Consider a slower-flow nipple. Not all level one nipples are the same. Some flow really fast, creating that same waterfall or firehose situation for your infant when they suckle. For some nipple brands, trying out a preemie nipple can make a huge difference in your baby’s feeding experience.
1. Position baby upright after feeds and burp often.
2. Find a slow-flow nipple for bottle-feeds.
#2. Food Allergies or Intolerances
Foods like dairy, soy, and nuts are common culprits for intolerances and allergies in adults and babies, but allergenic compounds do not all pass through breastmilk. Allergy symptoms can include blood in the stool or rashes. If your child experiences one of these, call your pediatrician right away! For some babies with either intolerances or allergies, their gut’s adversarial relationship with certain foods causes irritation to build in the esophageal lining, leading, again, to more spit-up or discomfort.
Before cutting out these foods, check with a health professional so you don’t miss out on important nutrients in your diet.
Other foods less commonly implicated in GERD, but associated with general baby fussiness and gas include beans, broccoli, cauliflower, and Brussel's sprouts. Some women, when trying to sort through their baby’s needs, limit these foods, too.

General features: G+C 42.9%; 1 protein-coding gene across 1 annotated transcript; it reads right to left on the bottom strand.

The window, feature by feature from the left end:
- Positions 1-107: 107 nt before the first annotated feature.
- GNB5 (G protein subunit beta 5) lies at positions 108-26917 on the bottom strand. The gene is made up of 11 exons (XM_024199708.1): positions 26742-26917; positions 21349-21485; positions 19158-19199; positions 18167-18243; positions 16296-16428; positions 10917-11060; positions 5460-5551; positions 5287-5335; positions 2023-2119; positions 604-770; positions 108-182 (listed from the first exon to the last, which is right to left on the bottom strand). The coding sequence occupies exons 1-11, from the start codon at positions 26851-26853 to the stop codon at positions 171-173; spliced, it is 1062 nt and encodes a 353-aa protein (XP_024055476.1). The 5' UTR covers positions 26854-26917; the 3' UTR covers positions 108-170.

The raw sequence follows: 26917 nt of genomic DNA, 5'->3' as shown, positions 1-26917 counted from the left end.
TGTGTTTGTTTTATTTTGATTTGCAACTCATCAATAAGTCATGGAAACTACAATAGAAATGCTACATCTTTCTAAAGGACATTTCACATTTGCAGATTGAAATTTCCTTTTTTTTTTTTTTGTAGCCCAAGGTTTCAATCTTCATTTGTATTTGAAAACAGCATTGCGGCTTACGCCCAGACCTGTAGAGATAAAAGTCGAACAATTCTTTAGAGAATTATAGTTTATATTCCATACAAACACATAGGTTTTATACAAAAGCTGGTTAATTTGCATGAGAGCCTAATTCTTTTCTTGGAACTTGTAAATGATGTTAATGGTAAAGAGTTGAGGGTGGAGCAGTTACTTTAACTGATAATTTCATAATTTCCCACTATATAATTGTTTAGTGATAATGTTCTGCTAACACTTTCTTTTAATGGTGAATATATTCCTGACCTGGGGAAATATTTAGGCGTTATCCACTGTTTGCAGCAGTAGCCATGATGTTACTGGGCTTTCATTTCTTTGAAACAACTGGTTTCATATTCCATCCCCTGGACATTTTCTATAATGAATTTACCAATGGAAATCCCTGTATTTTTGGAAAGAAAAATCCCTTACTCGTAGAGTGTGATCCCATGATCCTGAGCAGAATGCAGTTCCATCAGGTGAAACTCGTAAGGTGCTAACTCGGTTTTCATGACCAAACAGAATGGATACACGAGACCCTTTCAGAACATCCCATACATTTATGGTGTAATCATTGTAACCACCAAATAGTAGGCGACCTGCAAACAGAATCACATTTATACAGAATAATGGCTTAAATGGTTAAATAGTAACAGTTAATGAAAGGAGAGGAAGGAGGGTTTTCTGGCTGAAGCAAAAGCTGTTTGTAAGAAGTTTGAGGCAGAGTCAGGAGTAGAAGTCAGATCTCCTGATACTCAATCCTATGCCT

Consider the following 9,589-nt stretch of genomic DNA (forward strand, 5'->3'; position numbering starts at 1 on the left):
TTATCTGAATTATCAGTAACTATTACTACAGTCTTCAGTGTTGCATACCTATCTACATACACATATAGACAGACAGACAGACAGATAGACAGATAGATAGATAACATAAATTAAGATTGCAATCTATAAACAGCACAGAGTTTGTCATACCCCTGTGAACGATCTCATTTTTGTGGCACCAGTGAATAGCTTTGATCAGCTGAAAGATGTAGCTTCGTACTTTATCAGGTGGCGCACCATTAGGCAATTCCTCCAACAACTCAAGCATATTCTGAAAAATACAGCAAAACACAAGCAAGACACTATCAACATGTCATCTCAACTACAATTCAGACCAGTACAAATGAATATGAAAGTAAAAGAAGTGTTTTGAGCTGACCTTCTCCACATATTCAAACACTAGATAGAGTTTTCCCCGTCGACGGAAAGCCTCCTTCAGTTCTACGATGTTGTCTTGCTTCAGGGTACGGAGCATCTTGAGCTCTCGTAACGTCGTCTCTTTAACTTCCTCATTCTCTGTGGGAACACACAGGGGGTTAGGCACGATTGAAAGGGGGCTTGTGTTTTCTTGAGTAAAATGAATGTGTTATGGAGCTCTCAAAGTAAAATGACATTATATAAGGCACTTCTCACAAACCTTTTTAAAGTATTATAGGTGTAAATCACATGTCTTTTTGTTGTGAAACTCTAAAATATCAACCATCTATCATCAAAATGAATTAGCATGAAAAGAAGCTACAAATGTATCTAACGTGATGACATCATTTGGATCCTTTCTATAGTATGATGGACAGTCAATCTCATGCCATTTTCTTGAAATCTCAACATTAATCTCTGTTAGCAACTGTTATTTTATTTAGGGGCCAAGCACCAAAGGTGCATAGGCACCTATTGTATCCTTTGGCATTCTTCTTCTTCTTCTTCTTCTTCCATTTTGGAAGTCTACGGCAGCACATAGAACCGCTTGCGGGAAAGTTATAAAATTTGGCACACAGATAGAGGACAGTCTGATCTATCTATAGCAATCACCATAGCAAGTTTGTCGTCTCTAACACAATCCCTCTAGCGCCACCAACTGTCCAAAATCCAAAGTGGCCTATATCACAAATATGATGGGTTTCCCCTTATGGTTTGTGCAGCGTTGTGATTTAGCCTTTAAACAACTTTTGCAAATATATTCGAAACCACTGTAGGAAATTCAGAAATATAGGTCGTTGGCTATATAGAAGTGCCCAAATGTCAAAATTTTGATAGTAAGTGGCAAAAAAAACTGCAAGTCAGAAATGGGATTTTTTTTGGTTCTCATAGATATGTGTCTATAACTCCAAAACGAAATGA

The problem is, if you eliminate every potential irritant from your diet while breastfeeding, you’ll end up with a boring, bland meal plan that's poor in nutrients.
Plus, a mother’s diet while breastfeeding can have lifelong impacts. Food choices strongly influence the flavor profile of breastmilk and can help determine a baby’s flavor preferences, ultimately playing a role in healthy weight later in childhood.
Before overly-restricting your own diet, seek guidance from a trusted registered dietitian, like Anna or Megan of Alavita Nutrition.
Colic means you have a baby who cries and fusses more than three hours per day for at least three days a week for at least three weeks. This was my first baby—she hated the pacifier, the swing, the carrier—everything!! Some babies, it turns out, are just fussy. Colic can be confusing for parents, though, because it sometimes intersects and overlaps with GERD.
Colicky babies tend to need excessive soothing. When moms soothe (appropriately most of time) by offering a lot of milk or nursing frequently, some babies overeat, making them feel uncomfortable and eventually causing excessive spittiness which can, in turn, contribute to esophageal irritation. In other cases, there’s no actual GERD, the infant’s colic symptoms just closely mimic gut issues.
What to Do If You Think Your Child Has Reflux
When you’re a new mom, especially a new mom with a fussy baby, it can be confusing to problem-solve and cope. If you think your baby has GERD, call your pediatrician’s office for a thorough evaluation so she can consider the individual factors that may be affecting you and your infant. She may recommend additional help from a lactation consultant, a dietitian or, in some cases, medications to address irritation in the gut.
Above all, get the help you need to deal with the amazing, but often stressful, thing we call new motherhood.
Whitney Casares, M.D., M.P.H., is a Stanford-trained Portland, OR pediatrician and author of
The Newborn Baby Blueprint: Preparing to Care for Your Infant and Yourself. She blogs at
www.modernmommydoc.com, where she aims to help new moms win at parenting without